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BOOK REVIEW: Daniel Silva – The Heist

| 29 August 2014 | Reply

BOOK REVIEW: Daniel Silva – The Heist
HarperCollins, rrp$29.99
1 August 2014
Reviewed by Shane Pinnegar

The Heist by Daniel Silva cover

Daniel Silva’s 16th novel sees master spy and assassin Gabriel Allon challenged with a unique problem: steal an old master painting in order to find another, long-missing one, and catch the bad guys framing his friend for murder.

Silva’s style is enigmatic and absorbing: Allon is as human as you or I, a dynamic man of action and a loving husband, part James Bond, part George Smiley and part Jack Ryan. He’s also imbued in Allon normal human imperfections, making the character much more a man as he makes errors, and carries ghosts in his heart.

Allon balances his job with Israeli Intelligence with a strong sense of right, aiding and abetting the Italian Art Police in their pursuit of stolen works, and The Heist is a tale of high stakes in low places as he discovers the trail of the missing Caravaggio, Nativity With St Francis And St Lawrence.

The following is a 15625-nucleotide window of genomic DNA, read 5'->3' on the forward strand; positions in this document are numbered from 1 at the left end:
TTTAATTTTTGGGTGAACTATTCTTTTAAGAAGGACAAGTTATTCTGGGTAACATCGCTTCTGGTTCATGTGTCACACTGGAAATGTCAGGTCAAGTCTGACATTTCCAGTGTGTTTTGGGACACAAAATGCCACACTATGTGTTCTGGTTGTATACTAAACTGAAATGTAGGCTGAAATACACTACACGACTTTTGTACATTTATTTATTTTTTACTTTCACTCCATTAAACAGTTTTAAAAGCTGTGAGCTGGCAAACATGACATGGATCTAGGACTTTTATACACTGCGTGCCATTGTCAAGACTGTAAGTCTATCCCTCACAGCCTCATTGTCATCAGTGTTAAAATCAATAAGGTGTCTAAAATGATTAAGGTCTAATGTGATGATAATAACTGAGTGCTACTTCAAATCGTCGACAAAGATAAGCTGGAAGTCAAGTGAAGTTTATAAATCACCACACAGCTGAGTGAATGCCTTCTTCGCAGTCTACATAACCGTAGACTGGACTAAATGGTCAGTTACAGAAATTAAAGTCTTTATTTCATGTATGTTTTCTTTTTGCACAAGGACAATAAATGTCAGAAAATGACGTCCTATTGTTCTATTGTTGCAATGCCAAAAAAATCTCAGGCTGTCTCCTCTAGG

The trail leads through some unsavoury characters, with Silva keeping the tension taught relentlessly, until Allon discovers the ultimate bad guy is the Syrian dictator, who he keeps anonymous for some reason.

The politics of Israel and the Jewish state are never far from Silva’s writing, and in Allon he has created the mouthpiece to articulate the frustrations and complexities of the region, which is ever-more-topical given recent events.

It takes a lot of skill to keep interest building over almost 500 pages, but Silva has a deft touch and does so admirably. Like Ludlam before him, he creates extraordinary though believable plots and has a knack for stringing the suspense along, whilst keeping his hero human the whole time.


Category: Book Reviews

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